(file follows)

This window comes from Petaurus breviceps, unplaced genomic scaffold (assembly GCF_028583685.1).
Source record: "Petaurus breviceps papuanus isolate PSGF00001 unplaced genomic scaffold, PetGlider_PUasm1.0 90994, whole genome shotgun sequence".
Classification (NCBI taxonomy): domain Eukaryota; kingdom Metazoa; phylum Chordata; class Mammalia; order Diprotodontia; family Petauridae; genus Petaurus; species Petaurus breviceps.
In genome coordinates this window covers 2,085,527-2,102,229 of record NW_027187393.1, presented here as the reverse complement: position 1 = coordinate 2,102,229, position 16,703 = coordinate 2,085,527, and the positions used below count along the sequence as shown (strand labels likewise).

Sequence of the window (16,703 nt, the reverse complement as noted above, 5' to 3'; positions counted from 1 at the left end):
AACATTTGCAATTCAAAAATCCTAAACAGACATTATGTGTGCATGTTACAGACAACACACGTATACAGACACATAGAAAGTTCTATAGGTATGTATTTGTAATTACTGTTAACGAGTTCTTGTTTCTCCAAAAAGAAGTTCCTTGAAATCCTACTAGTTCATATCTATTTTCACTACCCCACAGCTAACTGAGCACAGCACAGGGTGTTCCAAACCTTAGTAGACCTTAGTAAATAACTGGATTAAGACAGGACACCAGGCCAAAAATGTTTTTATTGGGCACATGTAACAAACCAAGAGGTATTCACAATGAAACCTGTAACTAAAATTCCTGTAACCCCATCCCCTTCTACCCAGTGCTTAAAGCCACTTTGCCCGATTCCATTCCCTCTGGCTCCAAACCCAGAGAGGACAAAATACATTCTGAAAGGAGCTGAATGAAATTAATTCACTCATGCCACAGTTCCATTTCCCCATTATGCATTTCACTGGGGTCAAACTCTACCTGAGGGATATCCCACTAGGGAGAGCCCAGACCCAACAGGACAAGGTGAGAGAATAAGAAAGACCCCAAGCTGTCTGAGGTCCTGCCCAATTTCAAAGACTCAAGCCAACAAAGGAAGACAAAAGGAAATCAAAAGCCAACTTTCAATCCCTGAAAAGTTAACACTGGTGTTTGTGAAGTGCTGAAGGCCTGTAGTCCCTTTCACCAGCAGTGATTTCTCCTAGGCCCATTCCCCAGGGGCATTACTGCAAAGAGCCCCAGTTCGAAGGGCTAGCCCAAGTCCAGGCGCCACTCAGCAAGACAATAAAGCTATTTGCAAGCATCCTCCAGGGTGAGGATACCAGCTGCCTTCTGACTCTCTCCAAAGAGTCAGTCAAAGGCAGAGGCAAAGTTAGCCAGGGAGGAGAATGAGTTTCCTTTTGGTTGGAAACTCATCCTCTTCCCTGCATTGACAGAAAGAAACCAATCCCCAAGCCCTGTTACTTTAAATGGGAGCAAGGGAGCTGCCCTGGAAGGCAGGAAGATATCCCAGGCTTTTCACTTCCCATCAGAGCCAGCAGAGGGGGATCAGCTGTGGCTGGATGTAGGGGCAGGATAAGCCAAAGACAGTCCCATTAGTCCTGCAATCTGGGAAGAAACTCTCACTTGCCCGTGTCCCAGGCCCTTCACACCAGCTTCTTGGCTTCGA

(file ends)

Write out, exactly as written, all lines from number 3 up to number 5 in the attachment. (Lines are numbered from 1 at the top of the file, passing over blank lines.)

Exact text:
Classification (NCBI taxonomy): domain Eukaryota; kingdom Metazoa; phylum Chordata; class Mammalia; order Diprotodontia; family Petauridae; genus Petaurus; species Petaurus breviceps.
In genome coordinates this window covers 2,085,527-2,102,229 of record NW_027187393.1, presented here as the reverse complement: position 1 = coordinate 2,102,229, position 16,703 = coordinate 2,085,527, and the positions used below count along the sequence as shown (strand labels likewise).

Sequence of the window (16,703 nt, the reverse complement as noted above, 5' to 3'; positions counted from 1 at the left end):